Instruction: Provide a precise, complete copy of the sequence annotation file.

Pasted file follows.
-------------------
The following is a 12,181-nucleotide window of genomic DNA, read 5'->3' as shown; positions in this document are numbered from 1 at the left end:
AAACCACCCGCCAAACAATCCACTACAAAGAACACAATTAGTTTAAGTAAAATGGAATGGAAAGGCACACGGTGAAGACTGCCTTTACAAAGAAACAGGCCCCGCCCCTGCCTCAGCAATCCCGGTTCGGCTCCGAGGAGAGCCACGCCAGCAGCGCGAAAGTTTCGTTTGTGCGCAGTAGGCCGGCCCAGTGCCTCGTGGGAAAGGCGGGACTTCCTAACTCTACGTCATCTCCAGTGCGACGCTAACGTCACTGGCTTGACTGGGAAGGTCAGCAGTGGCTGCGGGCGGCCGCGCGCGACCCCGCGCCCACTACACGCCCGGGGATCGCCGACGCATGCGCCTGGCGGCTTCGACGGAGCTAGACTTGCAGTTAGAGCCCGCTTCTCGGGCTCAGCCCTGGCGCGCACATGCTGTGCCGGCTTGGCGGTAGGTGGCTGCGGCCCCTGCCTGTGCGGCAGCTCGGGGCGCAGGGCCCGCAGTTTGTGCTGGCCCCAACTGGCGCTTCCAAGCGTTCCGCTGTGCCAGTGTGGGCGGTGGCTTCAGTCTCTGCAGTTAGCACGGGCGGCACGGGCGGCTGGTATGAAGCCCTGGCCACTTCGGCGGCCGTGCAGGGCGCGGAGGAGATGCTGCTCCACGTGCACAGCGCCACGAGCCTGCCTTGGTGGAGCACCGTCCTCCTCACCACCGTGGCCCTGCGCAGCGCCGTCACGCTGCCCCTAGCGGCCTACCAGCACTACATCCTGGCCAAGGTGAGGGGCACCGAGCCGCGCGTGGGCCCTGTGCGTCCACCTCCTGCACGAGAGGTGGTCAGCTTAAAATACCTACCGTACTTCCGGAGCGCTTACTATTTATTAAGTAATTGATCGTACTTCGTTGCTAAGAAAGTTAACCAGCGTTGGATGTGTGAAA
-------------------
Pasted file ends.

The following is a 12,181-nucleotide window of genomic DNA, read 5'->3' as shown; positions in this document are numbered from 1 at the left end:
AAACCACCCGCCAAACAATCCACTACAAAGAACACAATTAGTTTAAGTAAAATGGAATGGAAAGGCACACGGTGAAGACTGCCTTTACAAAGAAACAGGCCCCGCCCCTGCCTCAGCAATCCCGGTTCGGCTCCGAGGAGAGCCACGCCAGCAGCGCGAAAGTTTCGTTTGTGCGCAGTAGGCCGGCCCAGTGCCTCGTGGGAAAGGCGGGACTTCCTAACTCTACGTCATCTCCAGTGCGACGCTAACGTCACTGGCTTGACTGGGAAGGTCAGCAGTGGCTGCGGGCGGCCGCGCGCGACCCCGCGCCCACTACACGCCCGGGGATCGCCGACGCATGCGCCTGGCGGCTTCGACGGAGCTAGACTTGCAGTTAGAGCCCGCTTCTCGGGCTCAGCCCTGGCGCGCACATGCTGTGCCGGCTTGGCGGTAGGTGGCTGCGGCCCCTGCCTGTGCGGCAGCTCGGGGCGCAGGGCCCGCAGTTTGTGCTGGCCCCAACTGGCGCTTCCAAGCGTTCCGCTGTGCCAGTGTGGGCGGTGGCTTCAGTCTCTGCAGTTAGCACGGGCGGCACGGGCGGCTGGTATGAAGCCCTGGCCACTTCGGCGGCCGTGCAGGGCGCGGAGGAGATGCTGCTCCACGTGCACAGCGCCACGAGCCTGCCTTGGTGGAGCACCGTCCTCCTCACCACCGTGGCCCTGCGCAGCGCCGTCACGCTGCCCCTAGCGGCCTACCAGCACTACATCCTGGCCAAGGTGAGGGGCACCGAGCCGCGCGTGGGCCCTGTGCGTCCACCTCCTGCACGAGAGGTGGTCAGCTTAAAATACCTACCGTACTTCCGGAGCGCTTACTATTTATTAAGTAATTGATCGTACTTCGTTGCTAAGAAAGTTAACCAGCGTTGGATGTGTGAAA